Everest: The mountain wins


Everest, director Baltasar Kormakur’s screen account of the fateful 1996 ascent of Mount Everest, is extremely well-made, extremely convincing, and extremely depressing.

Despite some complaints about the film’s accuracy by author Jon Krakauer, who wrote Into Thin Air about the event and is played in the film by Michael Kelly, in cinematic terms the film is an impressive saga and respectful toward its reallife characters – some of whom did not return.

Jason Clarke, Jake Gyllenhaal, Sam Worthington, Emily Watson and Ingvar Eggert Sigurosson portray members of the climbing teams who lead their clientele to Mount Everest, yet even their expertise and experience mean little when circumstances turn against them. Josh Brolin, Naoko Mori and John Hawkes (especially strong) play those whose dream to climb Everest turns into a nightmare. Keira Knightley appears as Clarke’s pregnant wife and Robin Wright plays Brolin’s wife, both waiting and worrying at home.

There’s a palpable sense of exhilaration and accomplishment when the summit is reached after so arduous a journey, but it’s a long way down, and the tragic events which soon transpired could be attributed only in part to human error, and the rest to dreadful luck. As one climber observes at a base camp even before the ascent, the mountain will always win.

Much like William Nicholson and Simon Beaufoy’s screenplay, which carefully sidesteps excessive sentiment yet still rouses considerable emotions, Kormakur doesn’t dress up the proceedings with unnecessary flash or over-emphasis. The mountain speaks – and stands – for itself. It is an implacable, emotionless foe. If anything, man is the intruder. Those who dare take their lives in their own hands. !

Living on the edge

Writer/director Oren Moverman’s low-key but highly effective character study Time Out of Mind affords Richard Gere one of the richest, most powerful turns of his career, in a role unlike any he has ever played before.

He’s George Hammond, a homeless man shuffling through a meaningless existence on the streets of New York City. The camera follows George unobtrusively and dispassionately, and the film’s pacing – which make take some audiences time to acclimate to – slows to the character’s pace, rambling and shambling along.

George is clearly damaged goods. There’s an oblique reference to Sept. 11, 2001 as a possible catalyst for his downfall, but fragments of memory flicker across Gere’s face, conveying the sense that he’s somehow trying to get those brain synapses firing properly, to somehow wipe away the shadows that have clouded his mind.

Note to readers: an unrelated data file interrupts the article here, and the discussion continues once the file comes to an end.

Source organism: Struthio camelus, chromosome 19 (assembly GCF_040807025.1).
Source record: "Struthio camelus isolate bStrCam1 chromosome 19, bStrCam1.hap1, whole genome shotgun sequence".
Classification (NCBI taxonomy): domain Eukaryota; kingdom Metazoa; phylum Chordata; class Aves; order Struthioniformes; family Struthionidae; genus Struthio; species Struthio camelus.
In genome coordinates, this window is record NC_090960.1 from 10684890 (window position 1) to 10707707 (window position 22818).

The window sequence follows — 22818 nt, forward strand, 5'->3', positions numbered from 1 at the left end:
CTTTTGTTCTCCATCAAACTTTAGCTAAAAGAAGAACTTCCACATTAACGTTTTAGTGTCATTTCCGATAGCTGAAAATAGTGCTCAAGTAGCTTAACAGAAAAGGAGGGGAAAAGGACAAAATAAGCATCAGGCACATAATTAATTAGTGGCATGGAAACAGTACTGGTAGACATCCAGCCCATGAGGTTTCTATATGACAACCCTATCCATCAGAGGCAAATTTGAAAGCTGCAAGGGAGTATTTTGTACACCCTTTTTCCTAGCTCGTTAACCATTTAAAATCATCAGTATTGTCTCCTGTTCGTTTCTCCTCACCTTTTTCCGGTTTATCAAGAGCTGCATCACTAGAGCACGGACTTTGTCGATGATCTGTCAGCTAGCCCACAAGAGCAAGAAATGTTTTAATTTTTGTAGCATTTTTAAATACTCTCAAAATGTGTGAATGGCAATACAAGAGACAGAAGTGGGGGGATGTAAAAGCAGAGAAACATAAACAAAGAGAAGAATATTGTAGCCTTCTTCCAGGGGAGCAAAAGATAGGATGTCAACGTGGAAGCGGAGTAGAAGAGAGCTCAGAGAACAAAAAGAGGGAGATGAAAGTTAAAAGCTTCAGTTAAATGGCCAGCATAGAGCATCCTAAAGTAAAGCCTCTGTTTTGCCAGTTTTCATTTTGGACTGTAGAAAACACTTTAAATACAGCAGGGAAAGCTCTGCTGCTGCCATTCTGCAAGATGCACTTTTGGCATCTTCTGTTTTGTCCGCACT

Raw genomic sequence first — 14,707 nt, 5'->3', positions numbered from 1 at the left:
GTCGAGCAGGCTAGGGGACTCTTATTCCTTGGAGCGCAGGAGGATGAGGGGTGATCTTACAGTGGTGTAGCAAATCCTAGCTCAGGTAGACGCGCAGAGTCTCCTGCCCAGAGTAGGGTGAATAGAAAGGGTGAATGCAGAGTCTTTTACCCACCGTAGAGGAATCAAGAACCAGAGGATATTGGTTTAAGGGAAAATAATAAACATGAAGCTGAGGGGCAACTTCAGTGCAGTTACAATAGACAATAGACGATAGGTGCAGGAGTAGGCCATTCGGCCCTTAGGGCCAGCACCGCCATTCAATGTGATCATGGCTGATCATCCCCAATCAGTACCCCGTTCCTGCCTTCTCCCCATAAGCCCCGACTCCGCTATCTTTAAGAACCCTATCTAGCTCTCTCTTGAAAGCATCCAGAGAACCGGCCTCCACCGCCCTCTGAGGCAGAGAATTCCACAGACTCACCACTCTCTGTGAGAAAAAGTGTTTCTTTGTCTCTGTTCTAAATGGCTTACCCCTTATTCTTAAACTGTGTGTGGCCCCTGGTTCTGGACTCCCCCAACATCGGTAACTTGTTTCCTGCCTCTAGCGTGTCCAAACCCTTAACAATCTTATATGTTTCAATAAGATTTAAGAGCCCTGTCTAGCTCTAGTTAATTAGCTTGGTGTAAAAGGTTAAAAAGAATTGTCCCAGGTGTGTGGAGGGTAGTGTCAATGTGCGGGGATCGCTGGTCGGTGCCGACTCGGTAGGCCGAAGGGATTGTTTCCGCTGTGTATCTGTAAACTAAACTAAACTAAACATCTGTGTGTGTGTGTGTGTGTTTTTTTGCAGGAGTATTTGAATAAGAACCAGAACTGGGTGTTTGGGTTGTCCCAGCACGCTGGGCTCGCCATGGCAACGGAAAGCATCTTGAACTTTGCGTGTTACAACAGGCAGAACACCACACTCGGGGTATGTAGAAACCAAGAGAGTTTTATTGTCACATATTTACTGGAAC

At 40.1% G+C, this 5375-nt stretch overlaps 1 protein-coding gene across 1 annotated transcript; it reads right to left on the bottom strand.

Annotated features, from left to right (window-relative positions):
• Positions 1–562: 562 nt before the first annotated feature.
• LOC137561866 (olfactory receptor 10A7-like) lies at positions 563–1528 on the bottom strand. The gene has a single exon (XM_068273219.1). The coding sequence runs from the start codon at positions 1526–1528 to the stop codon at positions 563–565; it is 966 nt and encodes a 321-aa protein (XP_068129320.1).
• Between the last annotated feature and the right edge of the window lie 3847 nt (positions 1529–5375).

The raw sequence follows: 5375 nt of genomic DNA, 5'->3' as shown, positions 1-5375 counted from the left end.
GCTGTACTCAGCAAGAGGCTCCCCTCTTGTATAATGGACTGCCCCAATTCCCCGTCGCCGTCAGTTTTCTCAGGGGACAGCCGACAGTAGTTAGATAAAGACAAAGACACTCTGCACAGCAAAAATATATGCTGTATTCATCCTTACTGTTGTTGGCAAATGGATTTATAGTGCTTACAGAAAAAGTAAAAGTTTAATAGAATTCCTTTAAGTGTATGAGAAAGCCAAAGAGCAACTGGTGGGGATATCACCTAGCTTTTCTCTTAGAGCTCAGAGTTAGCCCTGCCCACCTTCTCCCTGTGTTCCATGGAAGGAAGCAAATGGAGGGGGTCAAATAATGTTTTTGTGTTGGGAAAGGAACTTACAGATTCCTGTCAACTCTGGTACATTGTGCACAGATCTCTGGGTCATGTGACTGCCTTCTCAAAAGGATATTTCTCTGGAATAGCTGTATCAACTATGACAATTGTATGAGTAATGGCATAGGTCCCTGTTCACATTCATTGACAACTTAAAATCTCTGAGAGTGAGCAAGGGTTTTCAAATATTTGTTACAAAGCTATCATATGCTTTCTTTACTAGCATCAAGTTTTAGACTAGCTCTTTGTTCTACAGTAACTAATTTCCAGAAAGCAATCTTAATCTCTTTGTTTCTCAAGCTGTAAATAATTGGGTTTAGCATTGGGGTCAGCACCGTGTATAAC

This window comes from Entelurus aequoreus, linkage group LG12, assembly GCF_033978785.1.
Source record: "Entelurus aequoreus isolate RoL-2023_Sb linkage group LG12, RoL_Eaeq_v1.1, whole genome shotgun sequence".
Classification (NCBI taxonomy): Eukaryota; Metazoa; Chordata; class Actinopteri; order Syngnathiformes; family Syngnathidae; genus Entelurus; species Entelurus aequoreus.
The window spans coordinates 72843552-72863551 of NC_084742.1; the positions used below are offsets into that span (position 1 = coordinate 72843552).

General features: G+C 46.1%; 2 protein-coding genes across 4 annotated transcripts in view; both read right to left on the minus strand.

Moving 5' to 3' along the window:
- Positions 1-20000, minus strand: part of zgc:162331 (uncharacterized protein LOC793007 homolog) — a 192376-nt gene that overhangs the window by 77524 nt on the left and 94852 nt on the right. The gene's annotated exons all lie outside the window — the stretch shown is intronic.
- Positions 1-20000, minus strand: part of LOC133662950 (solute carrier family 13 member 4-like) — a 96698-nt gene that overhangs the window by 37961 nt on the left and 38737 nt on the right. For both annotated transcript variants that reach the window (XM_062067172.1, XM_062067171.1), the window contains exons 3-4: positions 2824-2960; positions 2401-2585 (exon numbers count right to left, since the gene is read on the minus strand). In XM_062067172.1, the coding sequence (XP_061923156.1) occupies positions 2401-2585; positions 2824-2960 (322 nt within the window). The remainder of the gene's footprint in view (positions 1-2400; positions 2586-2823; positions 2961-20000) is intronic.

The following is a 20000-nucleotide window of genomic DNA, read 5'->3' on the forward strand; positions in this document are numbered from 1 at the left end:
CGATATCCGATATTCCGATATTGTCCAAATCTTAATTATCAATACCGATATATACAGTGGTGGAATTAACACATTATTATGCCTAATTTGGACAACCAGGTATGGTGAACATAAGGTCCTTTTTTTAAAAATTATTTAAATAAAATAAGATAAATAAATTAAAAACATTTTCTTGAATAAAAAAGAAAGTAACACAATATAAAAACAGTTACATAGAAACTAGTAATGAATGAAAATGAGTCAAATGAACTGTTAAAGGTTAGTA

George’s past is hinted at as the story progresses. He occasionally keeps an eye on his embittered daughter Maggie (Jena Malone) even as he exists in a limbo among the other discarded, forgotten souls of the city. (In its own way, the film makes its plea for a better understanding of the homeless.)

Gere, also one of the film’s producers, has rarely been better – and he receives strong support from Malone, Brian d’Arcy James, Kyra Sedgwick, Geraldine Hughes, Yul Vazquez, Jeremy Strong and Steve Buscemi. And Ben Vereen, as George’s equally destitute but more unstable friend Dixon, delivers what may be his finest screen performance ever. !

Time Out of Mind opens Friday

A ribald rom-com

Sleeping With Other People is a saucy romantic comedy in the Judd Apatow vein, which may not be surprising since it counts long-time Apatow collaborators Will Ferrell and Adam McKay among its producers.

Writer/director Leslye Headland has taken familiar material and given it a cheerful and snappy spin. It’s never in doubt that leads Jason Sudeikis and Alison Brie will walk off into the sunset together – actually, down a street in midtown Manhattan – but getting there is all the fun. And in the case of Sleeping With Other People, it’s plenty fun – and plenty funny.

In college, Jake (Sudeikis) and Lainey (Brie) lost their virginity to each other, then 12 years later are unexpectedly reunited as a 12-step meeting for sexual addiction. Without rekindling their romance, they decide to be platonic friends and discuss their thoughts of love and sex openly, without fear of consummation or commitment.

Sudeikis is likable and charming, Brie is sexy and winsome – and her Ecstasyfueled dance to Bowie’s “Modern Love” is nothing if not a show-stopper. With a friendly cast that includes Amanda Peet, Adam Scott, Katherine Waterston, Natasha Lyonne, Jason Mantzoukas, Adam Brody, Andrea Savage and Marc Blucas, the film stays bubbly and buoyant throughout – and it’s never mean-spirited. !

Sleeping With Other People opens Friday